by WES FERGUSON
City officials are getting ready for the “tough process” of requiring downtown property owners to fix up their aging and, in some cases, dilapidated buildings in the historic part of Buda.
The more aggressive code enforcement is set to begin this winter and is part of a broader effort to rejuvenate the downtown neighborhood after years of neglect.
“This is going to be a tough process going forward, but there are a lot of positives that will come out of this,” said Chance Sparks, the city’s planning director. “A more attractive downtown (will lead to) more investment opportunities.”
“The big thing here is we’re trying to prepare the city to start investing more in the downtown area.”
Sparks said that preliminary inspections have turned up frayed and overloaded electrical wiring in the attics of some downtown buildings, which presents a fire hazard. Buckling roofs and structural damage raise concerns as well.
“They’re failing to maintain to such a point that it’s causing the buildings to deteriorate,” he said. “A lot of that is no fault of the business owner. Most of those business owners are leasing.”
The impact on renters such as mom-and-pop shopkeepers is a concern for city leaders, they said. During a city council meeting last month, officials noted that requiring landlords to make costly improvements could lead to rising rents and possible evictions.
“We don’t want tenants leaving,” Sparks said. “We want to make sure we give them every effort to succeed. We don’t want to hit them on the head with a hammer and say good luck.”
To ease the process, the city is working on a new appeals process for property owners who are cited for code violations. City officials are also offering their assistance to help building owners apply for grant money and economic development incentives to help defray expenses.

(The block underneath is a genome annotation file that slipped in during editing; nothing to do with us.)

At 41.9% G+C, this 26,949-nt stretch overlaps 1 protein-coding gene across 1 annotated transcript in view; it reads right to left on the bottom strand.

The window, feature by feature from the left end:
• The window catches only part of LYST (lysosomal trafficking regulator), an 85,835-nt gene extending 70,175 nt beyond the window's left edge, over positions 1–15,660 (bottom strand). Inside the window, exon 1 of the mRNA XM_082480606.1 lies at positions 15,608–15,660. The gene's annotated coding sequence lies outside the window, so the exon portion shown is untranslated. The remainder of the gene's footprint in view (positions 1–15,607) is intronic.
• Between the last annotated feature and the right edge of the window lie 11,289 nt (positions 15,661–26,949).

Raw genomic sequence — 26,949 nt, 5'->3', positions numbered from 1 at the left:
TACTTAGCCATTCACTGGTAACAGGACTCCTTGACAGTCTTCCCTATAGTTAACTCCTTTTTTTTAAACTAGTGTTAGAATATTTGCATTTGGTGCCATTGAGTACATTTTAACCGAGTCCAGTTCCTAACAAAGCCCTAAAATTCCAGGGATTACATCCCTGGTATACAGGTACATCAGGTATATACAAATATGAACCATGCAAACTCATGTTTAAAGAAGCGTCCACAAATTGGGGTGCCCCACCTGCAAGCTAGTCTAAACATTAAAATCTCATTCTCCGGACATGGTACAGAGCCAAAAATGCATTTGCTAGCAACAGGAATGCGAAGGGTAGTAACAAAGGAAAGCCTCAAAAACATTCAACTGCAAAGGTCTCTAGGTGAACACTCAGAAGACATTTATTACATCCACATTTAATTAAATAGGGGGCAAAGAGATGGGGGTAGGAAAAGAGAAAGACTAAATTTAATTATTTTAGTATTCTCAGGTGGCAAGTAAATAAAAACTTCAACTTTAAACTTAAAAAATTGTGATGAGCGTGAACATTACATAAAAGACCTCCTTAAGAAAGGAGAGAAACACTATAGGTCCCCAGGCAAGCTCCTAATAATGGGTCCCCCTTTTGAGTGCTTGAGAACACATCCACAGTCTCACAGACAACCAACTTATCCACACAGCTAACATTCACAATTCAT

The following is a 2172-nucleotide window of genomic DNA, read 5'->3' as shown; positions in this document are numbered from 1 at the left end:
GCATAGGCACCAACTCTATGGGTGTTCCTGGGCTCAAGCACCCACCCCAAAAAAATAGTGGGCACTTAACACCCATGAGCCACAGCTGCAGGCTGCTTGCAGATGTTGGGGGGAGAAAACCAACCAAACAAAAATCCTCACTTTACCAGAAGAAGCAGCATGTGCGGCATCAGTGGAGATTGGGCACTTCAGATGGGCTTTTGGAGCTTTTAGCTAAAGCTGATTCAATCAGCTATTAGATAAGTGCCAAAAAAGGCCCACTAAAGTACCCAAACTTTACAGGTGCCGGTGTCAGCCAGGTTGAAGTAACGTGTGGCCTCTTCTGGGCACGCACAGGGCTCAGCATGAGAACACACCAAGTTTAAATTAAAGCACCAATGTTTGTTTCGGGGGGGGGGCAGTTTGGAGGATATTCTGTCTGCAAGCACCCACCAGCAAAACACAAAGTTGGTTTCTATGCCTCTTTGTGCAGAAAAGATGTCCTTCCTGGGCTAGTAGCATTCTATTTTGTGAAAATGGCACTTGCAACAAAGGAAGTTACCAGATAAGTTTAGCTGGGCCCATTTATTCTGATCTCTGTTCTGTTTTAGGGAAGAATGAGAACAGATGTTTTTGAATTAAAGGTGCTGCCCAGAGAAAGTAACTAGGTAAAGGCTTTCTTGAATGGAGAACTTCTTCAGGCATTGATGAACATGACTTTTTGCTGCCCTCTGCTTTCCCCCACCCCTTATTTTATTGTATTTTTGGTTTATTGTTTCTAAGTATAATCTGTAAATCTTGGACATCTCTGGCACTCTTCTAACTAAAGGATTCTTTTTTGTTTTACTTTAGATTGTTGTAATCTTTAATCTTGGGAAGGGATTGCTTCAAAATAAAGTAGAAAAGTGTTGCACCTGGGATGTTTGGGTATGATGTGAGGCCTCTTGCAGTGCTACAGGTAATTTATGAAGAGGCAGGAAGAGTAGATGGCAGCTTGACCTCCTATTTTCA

“Whatever we can do to make them feel good about the change is extremely important,” City Councilwoman Cathy Chilcote said during the Oct. 18 meeting. “It is what it is, and it’s what it’s been for a lot of years. With change will come a lot of stress.”
In other cities, Sparks noted, code violations are addressed gradually, such as during inspections when a new tenant moves in. But the city of Buda didn’t begin requiring such inspections until last year.
As a result, he said, “We’re having to play catch-up. The downtown areas don’t have a lot of turnover in businesses, so as a result, it might be years and years before the opportunity for us to say, ‘Here’s what needs to be fixed.’ We are required to perform regular fire code inspections, but that’s a fairly recent phenomenon.”
Buda Fire Marshal Mike Duffy said fire code violations are not that big of an issue in downtown buildings.
“They’re older businesses,” he said. “I see a lot of electrical issues, a lot of extension cords and stuff because (the structures) weren’t built to handle all the electronics that we seem to put in buildings nowadays.”